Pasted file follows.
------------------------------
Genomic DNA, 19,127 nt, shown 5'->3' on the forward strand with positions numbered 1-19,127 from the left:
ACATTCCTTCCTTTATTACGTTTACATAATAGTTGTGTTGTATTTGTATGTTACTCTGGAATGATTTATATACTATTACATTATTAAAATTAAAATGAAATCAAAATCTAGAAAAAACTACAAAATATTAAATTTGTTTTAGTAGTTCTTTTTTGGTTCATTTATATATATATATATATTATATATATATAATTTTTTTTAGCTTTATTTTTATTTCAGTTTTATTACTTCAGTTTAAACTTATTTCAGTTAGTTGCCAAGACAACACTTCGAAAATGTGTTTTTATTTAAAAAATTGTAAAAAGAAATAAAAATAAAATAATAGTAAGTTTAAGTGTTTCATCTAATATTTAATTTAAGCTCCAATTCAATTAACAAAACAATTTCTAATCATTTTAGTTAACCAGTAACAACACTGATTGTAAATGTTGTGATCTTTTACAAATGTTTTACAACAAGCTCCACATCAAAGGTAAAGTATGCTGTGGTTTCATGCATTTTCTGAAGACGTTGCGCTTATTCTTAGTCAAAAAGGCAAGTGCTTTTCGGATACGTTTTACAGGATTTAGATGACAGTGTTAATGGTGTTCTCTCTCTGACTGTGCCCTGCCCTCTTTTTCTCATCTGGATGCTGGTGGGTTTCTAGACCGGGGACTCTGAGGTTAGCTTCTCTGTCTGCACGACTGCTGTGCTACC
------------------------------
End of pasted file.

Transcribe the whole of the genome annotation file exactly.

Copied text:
Genomic DNA, 19,127 nt, shown 5'->3' on the forward strand with positions numbered 1-19,127 from the left:
ACATTCCTTCCTTTATTACGTTTACATAATAGTTGTGTTGTATTTGTATGTTACTCTGGAATGATTTATATACTATTACATTATTAAAATTAAAATGAAATCAAAATCTAGAAAAAACTACAAAATATTAAATTTGTTTTAGTAGTTCTTTTTTGGTTCATTTATATATATATATATATTATATATATATAATTTTTTTTAGCTTTATTTTTATTTCAGTTTTATTACTTCAGTTTAAACTTATTTCAGTTAGTTGCCAAGACAACACTTCGAAAATGTGTTTTTATTTAAAAAATTGTAAAAAGAAATAAAAATAAAATAATAGTAAGTTTAAGTGTTTCATCTAATATTTAATTTAAGCTCCAATTCAATTAACAAAACAATTTCTAATCATTTTAGTTAACCAGTAACAACACTGATTGTAAATGTTGTGATCTTTTACAAATGTTTTACAACAAGCTCCACATCAAAGGTAAAGTATGCTGTGGTTTCATGCATTTTCTGAAGACGTTGCGCTTATTCTTAGTCAAAAAGGCAAGTGCTTTTCGGATACGTTTTACAGGATTTAGATGACAGTGTTAATGGTGTTCTCTCTCTGACTGTGCCCTGCCCTCTTTTTCTCATCTGGATGCTGGTGGGTTTCTAGACCGGGGACTCTGAGGTTAGCTTCTCTGTCTGCACGACTGCTGTGCTACC